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Front Page » September 28, 2004 » Opinion » Creating family traditions
Published 4,026 days ago

Creating family traditions

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My sons and I were sitting around the camp stove last Thursday night watching the sun set over the canyons just west of Temple Mountain in south Emery county. Earlier in the afternoon I had asked the boys to try and remember our summer vacations over the years because I wanted to write them down. Although I don't think I am aging, my memory isn't what it use to be.

A tradition emerged several years ago without even being planned. I realized every summer vacation with the boys includes climbing a mountain (or canyon). That has now become an important element when planning our summer vacation.

I have fallen in love with southeastern Utah. The combination of high deserts and green mountains in this area, brings out the best in outdoor adventures. I wanted to share my new home with my boys so this year's vacation was spent here. We spent six days hiking through gorges, exploring canyons and enjoying the beauty of autumn. As much as I enjoy Moab's Arches and Canyonlands, neither compare to the beauty of the San Rafael Swell and Nine Mile Canyon. One of our days was spent up on the Tavaputs Ranch where the quakies are in their full glory of yellows and oranges. We were able to see the elk and deer as they begin their fall movement to the lower country.

As we sat around the camp and tried to remember what we did each summer since 1987, the conversation led to the highlights of the vacations. We spent hours recalling those special moments that still stuck in our minds. Last summer's trip to Denali National Park in Alaska was fresh in our minds and we laughed about taking the class on grizzly bears and the boys forging the cold river that flowed from Mount McKinley.

Two of the most hectic and dangerous trips still bring back memories. Four years ago we attempted to summit Mount Rainier in Washington and were at the 12,000 foot mark when an avalanche turned us around. I still have nightmares about when I was standing on the narrow ice ledge, holding tightly to the rope and inching my way above a 4,000 feet crevasse. The night before we embarked on that trip the boys were reading a book about all the fatalities on the mountain. Those few hours up on that ridge are not adventures that I ever want to repeat.

A few years before that, in about 1992, we kayaked down the Missouri River, retracing Lewis and Clark's trek through Central Montana. On the second night a powerful electric storm caught us off guard on the wrong side of the river and we had to row into the storm through pouring rain, while thunder echoed through the white rocks of the canyons and lightning struck trees and hillsides all around us. The boys were young teenagers at the time and I remember it took everything we had to get to the other side and begin to find shelter.

But there were the fun stories too, like the time a baby bobcat joined us on an all day hike through the Bob Marshall Wilderness in Western Montana. As he followed us he purred and played with us, running back and forth on the trail, never getting too far from his newly found friends. The bobcat wasn't the only animal we encountered over the years. We remember plenty of experiences with grizzly and black bears, moose, rattlesnakes and buffalo.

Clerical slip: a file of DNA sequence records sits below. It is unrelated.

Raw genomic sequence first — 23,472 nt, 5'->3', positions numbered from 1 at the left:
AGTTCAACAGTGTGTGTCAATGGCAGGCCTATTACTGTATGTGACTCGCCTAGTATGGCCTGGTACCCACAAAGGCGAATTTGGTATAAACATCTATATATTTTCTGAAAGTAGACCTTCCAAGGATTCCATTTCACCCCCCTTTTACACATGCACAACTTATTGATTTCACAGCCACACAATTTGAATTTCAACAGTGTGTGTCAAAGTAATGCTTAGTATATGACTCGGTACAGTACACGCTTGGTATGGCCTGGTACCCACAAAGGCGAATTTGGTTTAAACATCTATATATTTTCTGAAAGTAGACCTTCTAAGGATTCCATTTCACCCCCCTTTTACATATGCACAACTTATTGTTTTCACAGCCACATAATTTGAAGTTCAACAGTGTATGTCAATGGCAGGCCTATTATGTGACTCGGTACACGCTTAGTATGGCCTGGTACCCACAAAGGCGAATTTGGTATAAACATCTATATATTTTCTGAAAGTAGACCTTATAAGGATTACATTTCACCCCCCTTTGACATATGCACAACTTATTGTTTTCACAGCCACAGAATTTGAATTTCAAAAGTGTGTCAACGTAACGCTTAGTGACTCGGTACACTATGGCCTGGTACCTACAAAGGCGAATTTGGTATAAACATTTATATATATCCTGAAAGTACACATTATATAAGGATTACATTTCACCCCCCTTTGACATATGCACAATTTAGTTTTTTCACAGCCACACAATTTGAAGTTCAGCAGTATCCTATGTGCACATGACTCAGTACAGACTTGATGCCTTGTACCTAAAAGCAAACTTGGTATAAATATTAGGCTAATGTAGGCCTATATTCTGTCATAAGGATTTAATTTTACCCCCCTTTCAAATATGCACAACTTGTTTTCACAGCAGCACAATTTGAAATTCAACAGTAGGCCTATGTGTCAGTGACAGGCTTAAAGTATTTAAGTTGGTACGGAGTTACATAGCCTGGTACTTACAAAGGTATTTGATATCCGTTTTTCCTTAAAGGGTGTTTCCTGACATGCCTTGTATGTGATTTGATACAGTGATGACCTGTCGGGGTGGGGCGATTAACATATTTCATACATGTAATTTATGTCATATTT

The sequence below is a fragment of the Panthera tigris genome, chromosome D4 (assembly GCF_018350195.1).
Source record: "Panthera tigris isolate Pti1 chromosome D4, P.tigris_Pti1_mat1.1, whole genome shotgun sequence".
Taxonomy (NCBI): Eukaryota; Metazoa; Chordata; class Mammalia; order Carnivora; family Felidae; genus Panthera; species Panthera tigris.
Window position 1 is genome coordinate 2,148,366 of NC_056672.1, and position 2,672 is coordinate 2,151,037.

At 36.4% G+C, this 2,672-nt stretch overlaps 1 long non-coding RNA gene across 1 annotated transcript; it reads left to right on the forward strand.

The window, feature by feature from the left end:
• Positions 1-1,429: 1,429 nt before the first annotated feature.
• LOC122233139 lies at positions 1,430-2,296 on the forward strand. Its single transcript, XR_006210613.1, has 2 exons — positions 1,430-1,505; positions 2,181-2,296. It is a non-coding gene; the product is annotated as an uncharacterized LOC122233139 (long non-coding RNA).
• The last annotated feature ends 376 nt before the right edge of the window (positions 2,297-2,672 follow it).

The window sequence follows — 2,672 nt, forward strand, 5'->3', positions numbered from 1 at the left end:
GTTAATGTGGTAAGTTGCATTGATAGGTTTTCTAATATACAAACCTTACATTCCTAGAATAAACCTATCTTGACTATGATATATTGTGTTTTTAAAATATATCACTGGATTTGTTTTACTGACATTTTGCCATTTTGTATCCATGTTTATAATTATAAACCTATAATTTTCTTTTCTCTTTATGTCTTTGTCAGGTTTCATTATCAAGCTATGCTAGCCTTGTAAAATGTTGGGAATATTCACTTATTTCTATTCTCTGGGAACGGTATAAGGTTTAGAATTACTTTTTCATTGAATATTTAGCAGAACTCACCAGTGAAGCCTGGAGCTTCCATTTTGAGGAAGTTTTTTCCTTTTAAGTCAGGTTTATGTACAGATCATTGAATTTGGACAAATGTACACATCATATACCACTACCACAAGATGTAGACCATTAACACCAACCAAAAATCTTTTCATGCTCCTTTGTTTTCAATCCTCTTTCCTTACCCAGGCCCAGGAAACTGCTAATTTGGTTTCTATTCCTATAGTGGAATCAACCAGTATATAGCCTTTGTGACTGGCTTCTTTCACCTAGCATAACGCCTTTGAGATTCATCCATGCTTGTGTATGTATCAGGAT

The kids still laugh at their father's plummet to near-death in a dune buggy on the Oregon coast. We rented buggies near Florance and spent a day racing through the rolling dunes that parallel the ocean. One time I was following the kids going way too fast when they realized we were heading to a cliff edge. They were able to make sharp turns just in time but I headed right off the cliff, rolling the buggy several times before I came to rest on the bottom. On that same trip we went deep sea fishing and recalled the rough waters just before daybreak out on the Pacific. Although none of us got sick it was close many times as the small vessel tossed and turned in the rough seas. The only salvation on that trip was the large numbers of fish we caught. I love fishing when I can drag in two and three at a time.

The vacation this year was much like the others. We spent the entire week camping out under the stars, cooking our meals over the camp fire or camp stove and spending most of the days hiking and climbing. Trips down to the Colorado River from the base of Canyonlands gave that national park a whole new dimension and I love exploring the narrow crack canyons along the southeast rim of the Swell.

All of us have jobs that deal with people and what we really enjoy about these types of vacations is the lack of people. There was one 24 hour period this past week when we didn't see another soul. It gives me a chance to relax and get in touch with the vastness of our great country.

Family vacations are perfect opportunities to establish traditions and sitting there that evening looking back over 17 years, it was incredible as we retraced the steps and remembered the fun. I will never forget our trips and I am sure my sons will be sharing these kinds of adventures with their children some day.

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September 28, 2004
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